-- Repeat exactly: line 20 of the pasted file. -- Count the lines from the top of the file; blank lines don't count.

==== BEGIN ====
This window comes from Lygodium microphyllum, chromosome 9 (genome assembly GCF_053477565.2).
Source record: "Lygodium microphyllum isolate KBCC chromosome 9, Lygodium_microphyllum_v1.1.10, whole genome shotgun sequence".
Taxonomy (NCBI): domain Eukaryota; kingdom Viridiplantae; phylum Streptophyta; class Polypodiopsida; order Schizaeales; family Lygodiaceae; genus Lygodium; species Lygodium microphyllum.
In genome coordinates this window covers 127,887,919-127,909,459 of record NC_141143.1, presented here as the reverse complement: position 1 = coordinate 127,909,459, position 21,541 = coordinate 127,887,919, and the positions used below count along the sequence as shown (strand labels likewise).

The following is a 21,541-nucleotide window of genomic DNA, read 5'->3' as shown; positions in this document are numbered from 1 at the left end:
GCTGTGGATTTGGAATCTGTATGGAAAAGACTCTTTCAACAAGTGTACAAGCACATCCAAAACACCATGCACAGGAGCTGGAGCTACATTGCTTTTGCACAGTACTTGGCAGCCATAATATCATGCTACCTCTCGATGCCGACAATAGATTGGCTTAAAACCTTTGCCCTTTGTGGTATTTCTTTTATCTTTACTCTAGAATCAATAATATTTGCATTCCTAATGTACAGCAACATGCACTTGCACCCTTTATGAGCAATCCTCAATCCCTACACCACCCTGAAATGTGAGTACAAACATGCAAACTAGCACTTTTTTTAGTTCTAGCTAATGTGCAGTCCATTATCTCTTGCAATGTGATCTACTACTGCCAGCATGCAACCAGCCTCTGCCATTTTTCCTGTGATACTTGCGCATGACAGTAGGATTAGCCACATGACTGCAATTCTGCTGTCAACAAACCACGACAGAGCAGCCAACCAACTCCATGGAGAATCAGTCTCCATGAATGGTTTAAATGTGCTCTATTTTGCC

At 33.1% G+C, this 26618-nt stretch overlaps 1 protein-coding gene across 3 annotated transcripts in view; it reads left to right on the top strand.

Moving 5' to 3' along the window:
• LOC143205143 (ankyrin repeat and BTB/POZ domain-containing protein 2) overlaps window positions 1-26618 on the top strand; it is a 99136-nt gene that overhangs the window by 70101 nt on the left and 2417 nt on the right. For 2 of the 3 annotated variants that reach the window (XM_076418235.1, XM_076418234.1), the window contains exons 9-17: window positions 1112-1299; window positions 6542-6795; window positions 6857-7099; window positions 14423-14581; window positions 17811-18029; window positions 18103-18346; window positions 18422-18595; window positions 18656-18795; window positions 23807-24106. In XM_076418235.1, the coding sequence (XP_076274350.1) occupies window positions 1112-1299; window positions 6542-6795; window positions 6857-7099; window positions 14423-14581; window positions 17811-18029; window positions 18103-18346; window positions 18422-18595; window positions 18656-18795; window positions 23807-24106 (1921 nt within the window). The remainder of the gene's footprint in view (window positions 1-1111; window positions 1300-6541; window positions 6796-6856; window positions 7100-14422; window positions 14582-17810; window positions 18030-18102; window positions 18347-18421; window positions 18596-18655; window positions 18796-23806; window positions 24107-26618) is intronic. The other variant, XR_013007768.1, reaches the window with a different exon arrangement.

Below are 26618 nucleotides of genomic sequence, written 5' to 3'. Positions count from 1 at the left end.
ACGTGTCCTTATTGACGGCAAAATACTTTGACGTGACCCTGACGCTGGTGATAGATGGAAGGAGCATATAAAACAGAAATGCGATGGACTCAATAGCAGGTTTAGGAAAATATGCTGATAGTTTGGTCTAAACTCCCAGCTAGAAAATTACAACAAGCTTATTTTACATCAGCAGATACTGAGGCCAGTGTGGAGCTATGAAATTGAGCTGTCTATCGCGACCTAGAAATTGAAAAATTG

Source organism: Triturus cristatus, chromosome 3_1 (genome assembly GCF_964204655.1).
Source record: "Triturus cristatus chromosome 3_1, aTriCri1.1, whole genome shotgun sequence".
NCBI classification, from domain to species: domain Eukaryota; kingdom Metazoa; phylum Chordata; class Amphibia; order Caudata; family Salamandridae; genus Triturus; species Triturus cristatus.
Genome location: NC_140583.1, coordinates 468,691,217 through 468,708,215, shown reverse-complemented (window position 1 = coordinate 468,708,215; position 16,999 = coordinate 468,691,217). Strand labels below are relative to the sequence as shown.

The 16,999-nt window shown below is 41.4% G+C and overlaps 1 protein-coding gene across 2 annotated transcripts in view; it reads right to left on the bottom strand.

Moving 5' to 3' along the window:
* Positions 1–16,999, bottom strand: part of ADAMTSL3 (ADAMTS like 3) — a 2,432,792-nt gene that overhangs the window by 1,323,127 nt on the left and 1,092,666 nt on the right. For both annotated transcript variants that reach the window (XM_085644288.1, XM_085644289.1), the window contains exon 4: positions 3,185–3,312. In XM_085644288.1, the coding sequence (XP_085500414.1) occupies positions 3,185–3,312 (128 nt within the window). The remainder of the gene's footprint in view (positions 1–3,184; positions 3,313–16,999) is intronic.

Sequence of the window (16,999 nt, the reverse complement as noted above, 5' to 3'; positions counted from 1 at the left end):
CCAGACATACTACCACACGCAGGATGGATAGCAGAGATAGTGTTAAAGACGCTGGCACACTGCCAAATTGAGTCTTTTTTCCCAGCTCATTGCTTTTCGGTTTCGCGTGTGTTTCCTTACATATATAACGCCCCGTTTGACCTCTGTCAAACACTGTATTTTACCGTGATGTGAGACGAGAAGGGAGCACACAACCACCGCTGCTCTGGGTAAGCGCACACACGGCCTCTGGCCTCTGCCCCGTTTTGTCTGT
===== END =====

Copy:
CCAGACATACTACCACACGCAGGATGGATAGCAGAGATAGTGTTAAAGACGCTGGCACACTGCCAAATTGAGTCTTTTTTCCCAGCTCATTGCTTTTCGGTTTCGCGTGTGTTTCCTTACATATATAACGCCCCGTTTGACCTCTGTCAAACACTGTATTTTACCGTGATGTGAGACGAGAAGGGAGCACACAACCACCGCTGCTCTGGGTAAGCGCACACACGGCCTCTGGCCTCTGCCCCGTTTTGTCTGT